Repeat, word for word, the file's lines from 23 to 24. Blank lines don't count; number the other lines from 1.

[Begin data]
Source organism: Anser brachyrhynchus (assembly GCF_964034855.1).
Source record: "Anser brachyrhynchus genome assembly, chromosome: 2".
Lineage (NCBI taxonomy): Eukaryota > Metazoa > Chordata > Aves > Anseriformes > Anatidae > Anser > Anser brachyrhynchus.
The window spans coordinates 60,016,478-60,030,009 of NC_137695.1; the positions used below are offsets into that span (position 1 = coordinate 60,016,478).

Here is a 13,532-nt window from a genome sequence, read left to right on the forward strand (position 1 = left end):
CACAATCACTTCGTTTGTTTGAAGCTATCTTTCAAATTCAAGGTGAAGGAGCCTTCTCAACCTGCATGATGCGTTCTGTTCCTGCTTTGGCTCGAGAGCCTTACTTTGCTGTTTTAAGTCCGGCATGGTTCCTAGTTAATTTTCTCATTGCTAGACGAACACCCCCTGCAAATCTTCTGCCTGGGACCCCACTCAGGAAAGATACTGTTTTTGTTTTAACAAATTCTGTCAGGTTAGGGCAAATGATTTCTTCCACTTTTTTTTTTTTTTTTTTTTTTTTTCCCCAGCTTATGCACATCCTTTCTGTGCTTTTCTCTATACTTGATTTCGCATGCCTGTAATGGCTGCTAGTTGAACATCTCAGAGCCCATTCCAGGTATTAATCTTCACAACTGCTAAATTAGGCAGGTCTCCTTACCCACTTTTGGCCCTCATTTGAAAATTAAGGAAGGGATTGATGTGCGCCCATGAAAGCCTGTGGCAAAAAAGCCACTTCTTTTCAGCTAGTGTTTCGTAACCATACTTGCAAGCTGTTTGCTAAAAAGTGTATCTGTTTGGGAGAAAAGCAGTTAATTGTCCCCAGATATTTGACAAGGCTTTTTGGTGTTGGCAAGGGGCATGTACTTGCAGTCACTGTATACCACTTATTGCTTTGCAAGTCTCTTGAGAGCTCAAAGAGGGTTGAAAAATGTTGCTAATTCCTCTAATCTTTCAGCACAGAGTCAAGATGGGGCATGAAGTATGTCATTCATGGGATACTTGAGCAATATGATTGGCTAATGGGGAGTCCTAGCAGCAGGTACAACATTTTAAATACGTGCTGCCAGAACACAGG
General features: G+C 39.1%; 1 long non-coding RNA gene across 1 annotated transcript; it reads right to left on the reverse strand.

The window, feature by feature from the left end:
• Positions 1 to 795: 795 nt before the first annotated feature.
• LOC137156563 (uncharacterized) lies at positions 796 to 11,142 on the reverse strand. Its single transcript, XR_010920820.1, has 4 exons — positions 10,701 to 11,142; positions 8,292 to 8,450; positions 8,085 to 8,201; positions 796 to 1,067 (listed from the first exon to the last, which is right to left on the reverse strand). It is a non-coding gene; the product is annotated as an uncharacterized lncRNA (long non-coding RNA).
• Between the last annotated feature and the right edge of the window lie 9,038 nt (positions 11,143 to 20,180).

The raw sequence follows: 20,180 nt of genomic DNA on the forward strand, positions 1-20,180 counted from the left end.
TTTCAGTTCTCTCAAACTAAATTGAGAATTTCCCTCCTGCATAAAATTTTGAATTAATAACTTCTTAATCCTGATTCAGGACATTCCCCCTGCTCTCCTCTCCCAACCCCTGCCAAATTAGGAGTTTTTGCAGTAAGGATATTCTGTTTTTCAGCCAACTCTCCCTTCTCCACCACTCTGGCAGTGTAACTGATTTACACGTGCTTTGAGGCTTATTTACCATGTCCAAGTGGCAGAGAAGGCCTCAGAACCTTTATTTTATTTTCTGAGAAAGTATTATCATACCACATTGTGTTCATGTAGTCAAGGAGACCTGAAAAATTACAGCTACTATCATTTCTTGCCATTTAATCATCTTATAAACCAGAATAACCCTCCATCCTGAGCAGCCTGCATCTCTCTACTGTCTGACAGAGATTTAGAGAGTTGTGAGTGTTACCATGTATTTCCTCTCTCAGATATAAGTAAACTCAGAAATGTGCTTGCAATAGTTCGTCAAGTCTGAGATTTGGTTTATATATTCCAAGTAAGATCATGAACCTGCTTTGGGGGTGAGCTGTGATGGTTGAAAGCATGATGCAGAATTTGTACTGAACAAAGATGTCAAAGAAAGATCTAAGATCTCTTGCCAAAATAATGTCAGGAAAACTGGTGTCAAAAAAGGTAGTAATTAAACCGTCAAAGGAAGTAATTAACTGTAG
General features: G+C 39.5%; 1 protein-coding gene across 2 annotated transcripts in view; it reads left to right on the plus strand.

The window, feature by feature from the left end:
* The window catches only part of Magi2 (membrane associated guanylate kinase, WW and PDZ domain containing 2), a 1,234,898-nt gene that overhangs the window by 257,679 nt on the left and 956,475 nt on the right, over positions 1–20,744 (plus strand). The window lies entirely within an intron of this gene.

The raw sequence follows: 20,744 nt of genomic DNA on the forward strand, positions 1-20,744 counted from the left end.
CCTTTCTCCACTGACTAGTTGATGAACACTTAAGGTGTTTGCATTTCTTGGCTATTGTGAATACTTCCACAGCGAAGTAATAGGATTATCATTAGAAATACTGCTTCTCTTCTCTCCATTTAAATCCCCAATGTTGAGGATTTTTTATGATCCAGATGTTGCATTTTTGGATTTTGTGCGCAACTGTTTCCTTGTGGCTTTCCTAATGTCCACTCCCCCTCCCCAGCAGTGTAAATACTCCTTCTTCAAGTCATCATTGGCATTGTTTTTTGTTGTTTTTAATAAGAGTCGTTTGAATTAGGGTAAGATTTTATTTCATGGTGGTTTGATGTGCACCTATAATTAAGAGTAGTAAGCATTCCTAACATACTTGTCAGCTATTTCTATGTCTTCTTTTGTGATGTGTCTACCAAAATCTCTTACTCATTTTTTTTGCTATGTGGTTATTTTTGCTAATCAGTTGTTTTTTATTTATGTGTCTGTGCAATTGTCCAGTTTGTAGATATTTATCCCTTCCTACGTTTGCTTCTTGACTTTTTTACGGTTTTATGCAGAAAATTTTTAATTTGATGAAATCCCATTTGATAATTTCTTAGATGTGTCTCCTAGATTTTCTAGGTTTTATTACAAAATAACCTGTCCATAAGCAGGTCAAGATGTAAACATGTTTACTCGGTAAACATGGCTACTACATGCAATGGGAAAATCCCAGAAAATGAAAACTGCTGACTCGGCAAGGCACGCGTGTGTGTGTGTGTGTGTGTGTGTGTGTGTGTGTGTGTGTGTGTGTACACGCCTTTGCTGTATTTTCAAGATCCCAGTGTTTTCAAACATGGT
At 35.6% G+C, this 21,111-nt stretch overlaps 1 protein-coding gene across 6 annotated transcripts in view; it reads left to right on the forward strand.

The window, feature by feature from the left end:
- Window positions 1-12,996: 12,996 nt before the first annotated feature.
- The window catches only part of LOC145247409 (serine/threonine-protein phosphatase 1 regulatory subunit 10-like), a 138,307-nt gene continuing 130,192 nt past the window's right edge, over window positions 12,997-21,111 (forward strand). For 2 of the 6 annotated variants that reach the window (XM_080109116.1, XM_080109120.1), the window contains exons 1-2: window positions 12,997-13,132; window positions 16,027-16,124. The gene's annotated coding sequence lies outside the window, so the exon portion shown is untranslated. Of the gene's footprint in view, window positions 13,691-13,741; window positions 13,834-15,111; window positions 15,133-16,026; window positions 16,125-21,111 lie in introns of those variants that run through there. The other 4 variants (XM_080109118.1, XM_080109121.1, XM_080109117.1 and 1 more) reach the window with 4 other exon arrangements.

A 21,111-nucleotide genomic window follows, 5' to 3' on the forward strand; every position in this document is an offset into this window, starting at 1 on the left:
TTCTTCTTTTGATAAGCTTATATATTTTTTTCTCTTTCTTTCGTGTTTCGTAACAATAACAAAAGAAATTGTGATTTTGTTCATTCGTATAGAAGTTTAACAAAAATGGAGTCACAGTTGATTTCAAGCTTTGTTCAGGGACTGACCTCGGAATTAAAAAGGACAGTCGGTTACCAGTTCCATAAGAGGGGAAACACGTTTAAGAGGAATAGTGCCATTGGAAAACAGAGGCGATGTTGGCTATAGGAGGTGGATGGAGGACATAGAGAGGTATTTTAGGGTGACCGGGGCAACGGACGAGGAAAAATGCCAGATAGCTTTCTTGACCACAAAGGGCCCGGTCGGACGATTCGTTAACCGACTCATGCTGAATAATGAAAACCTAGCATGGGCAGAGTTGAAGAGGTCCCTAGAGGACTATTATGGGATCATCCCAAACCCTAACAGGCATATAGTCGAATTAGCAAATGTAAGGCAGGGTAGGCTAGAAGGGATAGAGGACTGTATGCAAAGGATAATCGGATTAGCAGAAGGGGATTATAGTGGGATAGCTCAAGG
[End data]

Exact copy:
A 21,111-nucleotide genomic window follows, 5' to 3' on the forward strand; every position in this document is an offset into this window, starting at 1 on the left:
TTCTTCTTTTGATAAGCTTATATATTTTTTTCTCTTTCTTTCGTGTTTCGTAACAATAACAAAAGAAATTGTGATTTTGTTCATTCGTATAGAAGTTTAACAAAAATGGAGTCACAGTTGATTTCAAGCTTTGTTCAGGGACTGACCTCGGAATTAAAAAGGACAGTCGGTTACCAGTTCCATAAGAGGGGAAACACGTTTAAGAGGAATAGTGCCATTGGAAAACAGAGGCGATGTTGGCTATAGGAGGTGGATGGAGGACATAGAGAGGTATTTTAGGGTGACCGGGGCAACGGACGAGGAAAAATGCCAGATAGCTTTCTTGACCACAAAGGGCCCGGTCGGACGATTCGTTAACCGACTCATGCTGAATAATGAAAACCTAGCATGGGCAGAGTTGAAGAGGTCCCTAGAGGACTATTATGGGATCATCCCAAACCCTAACAGGCATATAGTCGAATTAGCAAATGTAAGGCAGGGTAGGCTAGAAGGGATAGAGGACTGTATGCAAAGGATAATCGGATTAGCAGAAGGGGATTATAGTGGGATAGCTCAAGG